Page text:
CCKBR/GR expression was found in both BGD samples (58.2%) and SC (48%) samples. This is in concordance with previous studies, showing a similar frequency of CCKBR/GR expression (≈56%) in SC by IHC, suggesting a trophic action of Gs in stomach by autocrine/paracrine way., In normal stomach, CCKBR/GR is expressed primarily in the parietal cells. CCKBR/GR positivity has also been documented on parietal and enterochromaffin-like cells, in glands with pseudopyloric metaplasia (focally) and foveolar epithelium with intestinal metaplasia. Other studies have reported somewhat higher frequency of CCKBR/GR expression in SC.,,, On the other hand, Okada et al., Reubi et al., and Matsushima et al. have detected these receptors only in minority (7%) of cancer. Similar to previous studies, we found a significant association of CCKBR/GR expression with differentiated tumors (WD and MD).,, This may be due to the fact that dedifferentiation and loss of tissue specific receptors may more often be associated with PD type of cancer. CCKBR/GR expression was not linked to the stage of the SC patient though it appeared to decrease with increasing stage. Hur et al. also failed to find any significant association between CCKBR and prognostic factors for SC.
In our study, CCKAR expression was found to be significantly increased (P = 0.047), while CCKBR/GR expression was found to be significantly decreased (P = 0.016) in PC than normal pancreas tissue samples. Our results are coherent with previous studies suggesting increased expression of CCKAR as the mechanism contributing significant growth to pancreatic malignancies. Consequently, CCKAR was suggested to be a marker of pancreatic carcinogenesis in humans., Goetze et al. have also shown a similar frequency of CCKAR expression (67%) in PC. Higher expression of CCKBR/GR in normal tissue samples is consistent with the observation that CCKBR/GR predominates in normal pancreas with CCKAR expression only on nerves, islets, or stroma  and CCK induced pancreatic secretion is mediated by neurogenic mechanism via vagal afferent pathway, instead of direct activation of pancreatic acinar cells. Tang et al. also showed CCKBR/GR only in normal pancreas and none of the PCs, though, Ji et al. have shown only inadequate expression level these receptors in human pancreatic acinar cells. In contrary, some studies have provided evidence for a growth promoting the role of Gs and its receptor in human pancreatic carcinoma.,,,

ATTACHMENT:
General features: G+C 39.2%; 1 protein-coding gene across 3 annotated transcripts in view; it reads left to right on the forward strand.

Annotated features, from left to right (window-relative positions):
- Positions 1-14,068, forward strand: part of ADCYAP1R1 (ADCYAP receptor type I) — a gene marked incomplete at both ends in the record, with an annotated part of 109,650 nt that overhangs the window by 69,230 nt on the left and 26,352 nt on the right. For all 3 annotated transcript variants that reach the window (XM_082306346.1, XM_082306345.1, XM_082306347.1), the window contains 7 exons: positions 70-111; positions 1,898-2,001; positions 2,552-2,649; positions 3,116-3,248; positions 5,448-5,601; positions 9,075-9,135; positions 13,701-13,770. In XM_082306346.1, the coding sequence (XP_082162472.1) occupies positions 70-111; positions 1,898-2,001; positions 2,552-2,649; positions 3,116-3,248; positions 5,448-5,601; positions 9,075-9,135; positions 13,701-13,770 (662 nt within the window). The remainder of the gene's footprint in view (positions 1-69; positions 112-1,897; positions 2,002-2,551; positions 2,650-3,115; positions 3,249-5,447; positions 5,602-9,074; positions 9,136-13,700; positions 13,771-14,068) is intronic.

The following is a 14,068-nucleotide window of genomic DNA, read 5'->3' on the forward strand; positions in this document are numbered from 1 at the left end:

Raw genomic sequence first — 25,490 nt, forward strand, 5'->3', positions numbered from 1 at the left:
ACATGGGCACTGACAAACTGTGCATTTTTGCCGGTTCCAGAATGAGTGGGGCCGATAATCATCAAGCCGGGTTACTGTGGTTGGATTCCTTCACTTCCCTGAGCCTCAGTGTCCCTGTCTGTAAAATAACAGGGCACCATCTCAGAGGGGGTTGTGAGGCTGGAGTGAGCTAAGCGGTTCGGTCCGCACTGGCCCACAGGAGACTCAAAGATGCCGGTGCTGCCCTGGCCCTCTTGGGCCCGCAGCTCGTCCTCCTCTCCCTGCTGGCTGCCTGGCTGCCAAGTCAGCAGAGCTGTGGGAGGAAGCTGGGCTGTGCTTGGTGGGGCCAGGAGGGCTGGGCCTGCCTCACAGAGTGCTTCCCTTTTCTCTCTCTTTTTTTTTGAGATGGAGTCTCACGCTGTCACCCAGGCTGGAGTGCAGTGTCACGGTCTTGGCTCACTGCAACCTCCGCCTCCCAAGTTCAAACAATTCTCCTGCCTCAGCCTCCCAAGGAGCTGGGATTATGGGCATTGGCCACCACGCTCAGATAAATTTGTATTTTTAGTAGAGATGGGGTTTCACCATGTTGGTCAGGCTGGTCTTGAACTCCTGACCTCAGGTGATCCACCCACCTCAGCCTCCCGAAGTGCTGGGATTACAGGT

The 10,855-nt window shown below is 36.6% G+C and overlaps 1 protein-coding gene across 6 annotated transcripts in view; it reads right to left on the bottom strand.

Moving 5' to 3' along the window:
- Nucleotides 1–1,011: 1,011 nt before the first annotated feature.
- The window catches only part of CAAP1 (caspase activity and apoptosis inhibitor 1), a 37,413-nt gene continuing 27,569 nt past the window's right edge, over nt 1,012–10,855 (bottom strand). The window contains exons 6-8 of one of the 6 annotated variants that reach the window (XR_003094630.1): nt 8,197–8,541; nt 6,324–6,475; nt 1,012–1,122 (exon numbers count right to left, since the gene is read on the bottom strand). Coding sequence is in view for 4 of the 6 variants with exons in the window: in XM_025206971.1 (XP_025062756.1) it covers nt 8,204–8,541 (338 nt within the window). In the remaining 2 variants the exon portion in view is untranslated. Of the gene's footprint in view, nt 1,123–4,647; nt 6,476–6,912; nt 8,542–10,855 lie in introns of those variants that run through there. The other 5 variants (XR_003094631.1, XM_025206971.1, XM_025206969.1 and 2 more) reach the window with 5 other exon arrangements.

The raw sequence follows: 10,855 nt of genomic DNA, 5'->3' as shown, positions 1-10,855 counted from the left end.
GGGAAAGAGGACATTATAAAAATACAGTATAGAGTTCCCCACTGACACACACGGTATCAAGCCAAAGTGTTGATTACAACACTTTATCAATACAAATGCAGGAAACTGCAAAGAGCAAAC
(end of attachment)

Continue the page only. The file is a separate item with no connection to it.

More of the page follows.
Though, CCKAR expression was found to increase with increasing stage of PC while CCKBR/GR showed an inverse relation, we did not observe any significant prognostic effect of the expression profile of CCKAR and CCKBR/GR in PC. The human PC cells show different behavioral response to the hormone in vivo and in vitro. Accordingly, the trophic effect of CCK and Gs in human cancer has been intensively studied, and many reports have been published.,, Moreover, the cellular location and characteristics of the receptor type associated with pancreatic function vary from species to species and can shift in a single species during development and malignant transformation. Since, the relative role of these hormones and detailed characterization of CCK receptor subtype in human pancreatic carcinoma is lacking our result seems to be of therapeutic importance with selective and appropriate hormone and receptor antagonist.
Most of the previous studies are based on RT-PCR that is unable to ascertain the cellular site for receptor expression and do not exclude receptor expression in nonmalignant tissue. Further, all the transcribed m-RNA may be not translated into protein. Receptor autoradiography study also has its limitations due to lower-sensitivity, specificity, and resolution. We have provided the true localization of expression pattern of CCKAR and CCKBR in SC and PC. The discrepancy in our results may be explained in part, due to different sensitivity of the methodology used to analyze protein expression.
| > Conclusion|| |
Our study showed higher expression of CCKBR/GR in SC rather than CCKAR. Our results also suggested that cancer progression from normal pancreas may lead to loss of CCKBR/GR expression and increased expression of CCKAR. The presence of CCKAR and CCKBR/GR in most of the pancreatic carcinoma and SC, respectively, may provide the opportunity for the use of appropriate receptor antagonist or a cytotoxic toxin linked to specific ligand of these receptors for treatment of these cancers. Since the trophic response of hormone to its target cell is influenced by the presence and degree of expression of the corresponding receptor, these results may have diagnostic and therapeutic implications. However, further work with many more samples focusing the functional characterization of CCK, Gs and their receptors in tumor induction and progression is warranted.
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Conflicts of interest
There are no conflicts of interest.
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[Figure 1], [Figure 2], [Figure 3]
[Table 1], [Table 2], [Table 3], [Table 4]